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(Nature) – A small clinical study in California has suggested for the first time that it might be possible to reverse the body’s epigenetic clock, which measures a person’s biological age. For one year, nine healthy volunteers took a cocktail of three common drugs — growth hormone and two diabetes medications — and on average shed 2.5 years of their biological ages, measured by analysing marks on a person’s genomes. The participants’ immune systems also showed signs of rejuvenation.

Indian Woman Gives Birth to Twins at Age of 73

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(CNN) – A 73-year-old woman in India has given birth to twin girls. Erramatti Mangayamma, a farmer from the southern state of Andhra Pradesh, is believed to be the oldest person ever to give birth. She became pregnant through IVF and doctors delivered the babies via caesarian section Thursday. “The surgery went well … the mother and the babies are all healthy with no complications,” Dr. Sanakayyala Umashankar, the director of Ahalya IVF, who performed the C-section, told CNN.

Vaping’s Plausible Deniability Is Going Up in Smoke

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(The Atlantic) – That rationale has helped nicotine-vaping rates explode since 2015, especially among teens. The same technology has become popular among cannabis users both legal and non-. But the question of vaping’s relative danger has recently taken on a much more desperate tone. While vaping is still so new that broad, long-term data on inhaling the often mysterious chemicals found in both nicotine and cannabis “vape juice” won’t be available for years, Americans are beginning to see the effects that heavy or extended use of the vaping market’s vast array of products might have.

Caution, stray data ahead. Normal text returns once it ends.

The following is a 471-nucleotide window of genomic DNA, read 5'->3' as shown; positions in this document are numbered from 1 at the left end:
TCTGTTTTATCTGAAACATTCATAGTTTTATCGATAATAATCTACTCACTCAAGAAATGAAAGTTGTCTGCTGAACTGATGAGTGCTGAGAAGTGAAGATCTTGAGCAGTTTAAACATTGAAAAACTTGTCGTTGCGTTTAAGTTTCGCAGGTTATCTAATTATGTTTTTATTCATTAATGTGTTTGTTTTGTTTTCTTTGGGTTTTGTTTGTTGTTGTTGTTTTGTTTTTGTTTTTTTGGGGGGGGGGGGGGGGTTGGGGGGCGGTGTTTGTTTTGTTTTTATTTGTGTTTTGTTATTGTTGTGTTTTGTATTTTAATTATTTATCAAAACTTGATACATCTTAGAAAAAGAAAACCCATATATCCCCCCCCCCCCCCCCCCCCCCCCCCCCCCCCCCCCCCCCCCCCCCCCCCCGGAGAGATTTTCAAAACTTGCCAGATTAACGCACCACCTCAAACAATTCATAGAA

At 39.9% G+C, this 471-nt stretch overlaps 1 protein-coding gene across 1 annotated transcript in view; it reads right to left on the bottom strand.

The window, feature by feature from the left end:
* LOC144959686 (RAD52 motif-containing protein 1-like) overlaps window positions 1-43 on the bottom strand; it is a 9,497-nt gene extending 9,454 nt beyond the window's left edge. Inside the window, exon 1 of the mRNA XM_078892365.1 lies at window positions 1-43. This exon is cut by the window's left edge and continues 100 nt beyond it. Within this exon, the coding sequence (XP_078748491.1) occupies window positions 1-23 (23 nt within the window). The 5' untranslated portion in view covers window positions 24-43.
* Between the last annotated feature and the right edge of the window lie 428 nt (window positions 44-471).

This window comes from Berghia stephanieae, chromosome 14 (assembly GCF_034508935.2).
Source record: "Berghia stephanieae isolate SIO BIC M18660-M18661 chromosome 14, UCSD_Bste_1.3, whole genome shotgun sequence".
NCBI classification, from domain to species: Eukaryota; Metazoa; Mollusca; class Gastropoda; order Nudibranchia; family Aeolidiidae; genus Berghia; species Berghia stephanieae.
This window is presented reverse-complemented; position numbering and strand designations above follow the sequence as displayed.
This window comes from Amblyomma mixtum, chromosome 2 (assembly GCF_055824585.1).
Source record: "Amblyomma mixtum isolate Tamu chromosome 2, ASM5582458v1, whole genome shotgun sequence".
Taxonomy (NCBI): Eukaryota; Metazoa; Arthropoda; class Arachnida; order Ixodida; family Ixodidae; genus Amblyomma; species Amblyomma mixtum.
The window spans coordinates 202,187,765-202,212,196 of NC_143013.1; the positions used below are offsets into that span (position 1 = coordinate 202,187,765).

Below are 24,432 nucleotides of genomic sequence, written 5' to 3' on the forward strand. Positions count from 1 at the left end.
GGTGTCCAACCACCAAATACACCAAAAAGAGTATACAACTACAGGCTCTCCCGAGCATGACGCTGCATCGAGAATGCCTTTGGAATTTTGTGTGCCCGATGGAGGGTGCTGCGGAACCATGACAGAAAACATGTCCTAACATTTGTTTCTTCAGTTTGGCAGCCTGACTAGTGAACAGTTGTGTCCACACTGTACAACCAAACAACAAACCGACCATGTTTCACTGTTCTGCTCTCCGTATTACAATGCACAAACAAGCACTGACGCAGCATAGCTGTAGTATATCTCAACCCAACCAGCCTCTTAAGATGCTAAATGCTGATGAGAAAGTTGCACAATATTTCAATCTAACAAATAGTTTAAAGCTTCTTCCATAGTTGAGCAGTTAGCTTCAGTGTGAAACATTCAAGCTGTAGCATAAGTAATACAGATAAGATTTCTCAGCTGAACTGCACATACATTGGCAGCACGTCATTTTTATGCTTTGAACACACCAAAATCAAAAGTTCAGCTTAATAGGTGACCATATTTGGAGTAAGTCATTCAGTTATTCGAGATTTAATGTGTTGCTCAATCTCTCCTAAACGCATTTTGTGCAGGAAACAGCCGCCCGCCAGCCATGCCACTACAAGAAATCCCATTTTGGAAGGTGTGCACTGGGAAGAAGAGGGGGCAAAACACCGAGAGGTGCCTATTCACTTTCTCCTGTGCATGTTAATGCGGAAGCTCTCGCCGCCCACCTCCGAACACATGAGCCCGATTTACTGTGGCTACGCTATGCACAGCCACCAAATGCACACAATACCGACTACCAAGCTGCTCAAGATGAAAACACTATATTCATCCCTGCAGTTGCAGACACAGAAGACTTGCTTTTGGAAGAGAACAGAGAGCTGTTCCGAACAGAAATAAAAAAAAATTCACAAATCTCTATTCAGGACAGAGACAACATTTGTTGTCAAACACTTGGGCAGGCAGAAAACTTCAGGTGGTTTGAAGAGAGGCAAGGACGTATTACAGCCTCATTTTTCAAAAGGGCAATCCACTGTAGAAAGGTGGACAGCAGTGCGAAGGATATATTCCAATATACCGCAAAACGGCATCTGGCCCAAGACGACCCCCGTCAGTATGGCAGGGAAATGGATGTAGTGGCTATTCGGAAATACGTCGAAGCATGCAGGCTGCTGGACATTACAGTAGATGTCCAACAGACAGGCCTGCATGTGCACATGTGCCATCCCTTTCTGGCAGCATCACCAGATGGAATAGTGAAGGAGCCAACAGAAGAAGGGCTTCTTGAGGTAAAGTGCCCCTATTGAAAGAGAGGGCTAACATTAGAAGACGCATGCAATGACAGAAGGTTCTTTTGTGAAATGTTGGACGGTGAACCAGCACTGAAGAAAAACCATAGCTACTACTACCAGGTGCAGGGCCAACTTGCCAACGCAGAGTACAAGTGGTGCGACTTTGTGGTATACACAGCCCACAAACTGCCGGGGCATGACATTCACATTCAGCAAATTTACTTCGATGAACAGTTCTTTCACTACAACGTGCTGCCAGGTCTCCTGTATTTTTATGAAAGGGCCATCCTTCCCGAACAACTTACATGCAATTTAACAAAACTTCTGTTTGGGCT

In an Emergency, Where Ambulances Take Patients Differs by Race, Study Finds

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(STAT News) – Ambulance crews are generally supposed to take seriously ill patients to the closest hospital that offers the necessary emergency services, such as stroke or trauma care. However, new research shows that patients are sometimes transported somewhere else, and that their race may have something to do with it. A national study published in JAMA Network Open on Friday found there were differences in the emergency departments where patients were taken by emergency medical services, based on their race or ethnicity.

Vitamin E Chemical Is ‘Key Focus’ in Vaping Illness Investigation, Health Officials Say

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(CNN) – An investigation into the link between vaping and severe lung illnesses has yielded the discovery of extremely high levels of the chemical vitamin E acetate in nearly all cannabis-containing vaping products that were analyzed, New York health officials said Thursday. At least one vape product containing this chemical has been linked to each person who fell ill and submitted a product for testing in the state.